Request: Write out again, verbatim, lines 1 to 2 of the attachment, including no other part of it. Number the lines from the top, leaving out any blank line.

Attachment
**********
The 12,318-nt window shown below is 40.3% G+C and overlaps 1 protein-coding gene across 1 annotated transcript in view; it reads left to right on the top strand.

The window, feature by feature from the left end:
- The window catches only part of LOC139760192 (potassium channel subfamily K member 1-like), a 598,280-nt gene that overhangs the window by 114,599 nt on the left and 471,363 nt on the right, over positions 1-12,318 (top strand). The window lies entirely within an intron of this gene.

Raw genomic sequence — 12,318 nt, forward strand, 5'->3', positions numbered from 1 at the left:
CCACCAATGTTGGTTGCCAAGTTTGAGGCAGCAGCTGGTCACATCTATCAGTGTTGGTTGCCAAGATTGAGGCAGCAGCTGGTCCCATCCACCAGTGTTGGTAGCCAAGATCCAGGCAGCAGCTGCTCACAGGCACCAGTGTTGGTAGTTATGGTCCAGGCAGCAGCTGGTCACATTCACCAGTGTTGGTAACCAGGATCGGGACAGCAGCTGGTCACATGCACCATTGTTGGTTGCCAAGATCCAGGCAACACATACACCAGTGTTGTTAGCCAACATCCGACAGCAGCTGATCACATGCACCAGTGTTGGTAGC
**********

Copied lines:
The 12,318-nt window shown below is 40.3% G+C and overlaps 1 protein-coding gene across 1 annotated transcript in view; it reads left to right on the top strand.

The window, feature by feature from the left end: